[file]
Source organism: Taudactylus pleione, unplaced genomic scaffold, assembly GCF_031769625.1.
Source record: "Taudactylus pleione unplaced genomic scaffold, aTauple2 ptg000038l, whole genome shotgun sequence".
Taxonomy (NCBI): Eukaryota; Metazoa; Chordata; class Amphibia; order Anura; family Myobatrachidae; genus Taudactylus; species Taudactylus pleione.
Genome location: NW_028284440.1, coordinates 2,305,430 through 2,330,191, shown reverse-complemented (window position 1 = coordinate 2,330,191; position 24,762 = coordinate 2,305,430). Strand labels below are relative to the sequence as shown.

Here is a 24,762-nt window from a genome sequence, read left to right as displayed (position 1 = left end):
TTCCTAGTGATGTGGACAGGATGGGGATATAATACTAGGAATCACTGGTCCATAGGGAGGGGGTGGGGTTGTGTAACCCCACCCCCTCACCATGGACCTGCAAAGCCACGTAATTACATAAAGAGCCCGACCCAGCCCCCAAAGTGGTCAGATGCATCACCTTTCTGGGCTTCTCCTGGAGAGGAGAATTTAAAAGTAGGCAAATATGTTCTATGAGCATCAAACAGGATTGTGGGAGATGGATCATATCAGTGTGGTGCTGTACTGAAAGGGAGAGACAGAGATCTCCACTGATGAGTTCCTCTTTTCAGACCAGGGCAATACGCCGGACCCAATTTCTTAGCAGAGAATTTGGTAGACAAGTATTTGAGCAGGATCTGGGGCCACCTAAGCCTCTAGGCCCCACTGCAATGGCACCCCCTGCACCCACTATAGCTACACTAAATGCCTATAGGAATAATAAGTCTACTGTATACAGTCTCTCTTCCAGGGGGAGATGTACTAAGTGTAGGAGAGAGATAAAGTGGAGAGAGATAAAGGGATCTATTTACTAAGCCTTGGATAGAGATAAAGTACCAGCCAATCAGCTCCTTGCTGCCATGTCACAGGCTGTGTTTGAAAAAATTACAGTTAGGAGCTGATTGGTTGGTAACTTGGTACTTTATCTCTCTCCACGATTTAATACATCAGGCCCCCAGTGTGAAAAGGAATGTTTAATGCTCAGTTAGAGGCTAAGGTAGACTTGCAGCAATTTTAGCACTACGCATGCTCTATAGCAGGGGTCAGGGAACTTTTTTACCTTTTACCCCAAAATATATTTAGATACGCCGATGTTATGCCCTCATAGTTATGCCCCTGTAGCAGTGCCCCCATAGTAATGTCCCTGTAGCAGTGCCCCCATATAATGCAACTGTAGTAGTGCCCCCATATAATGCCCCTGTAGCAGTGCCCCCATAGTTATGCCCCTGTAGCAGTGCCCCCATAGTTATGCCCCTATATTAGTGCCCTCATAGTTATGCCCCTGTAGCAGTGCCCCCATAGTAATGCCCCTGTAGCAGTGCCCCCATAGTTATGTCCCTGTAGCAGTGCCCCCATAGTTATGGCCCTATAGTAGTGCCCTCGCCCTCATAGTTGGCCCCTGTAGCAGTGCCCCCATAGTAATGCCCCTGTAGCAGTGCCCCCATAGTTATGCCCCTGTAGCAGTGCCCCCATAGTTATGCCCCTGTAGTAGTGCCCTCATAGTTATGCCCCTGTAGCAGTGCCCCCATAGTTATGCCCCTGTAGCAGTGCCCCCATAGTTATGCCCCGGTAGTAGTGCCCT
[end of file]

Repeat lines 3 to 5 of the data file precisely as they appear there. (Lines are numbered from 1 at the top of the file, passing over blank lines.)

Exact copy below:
Taxonomy (NCBI): Eukaryota; Metazoa; Chordata; class Amphibia; order Anura; family Myobatrachidae; genus Taudactylus; species Taudactylus pleione.
Genome location: NW_028284440.1, coordinates 2,305,430 through 2,330,191, shown reverse-complemented (window position 1 = coordinate 2,330,191; position 24,762 = coordinate 2,305,430). Strand labels below are relative to the sequence as shown.

Here is a 24,762-nt window from a genome sequence, read left to right as displayed (position 1 = left end):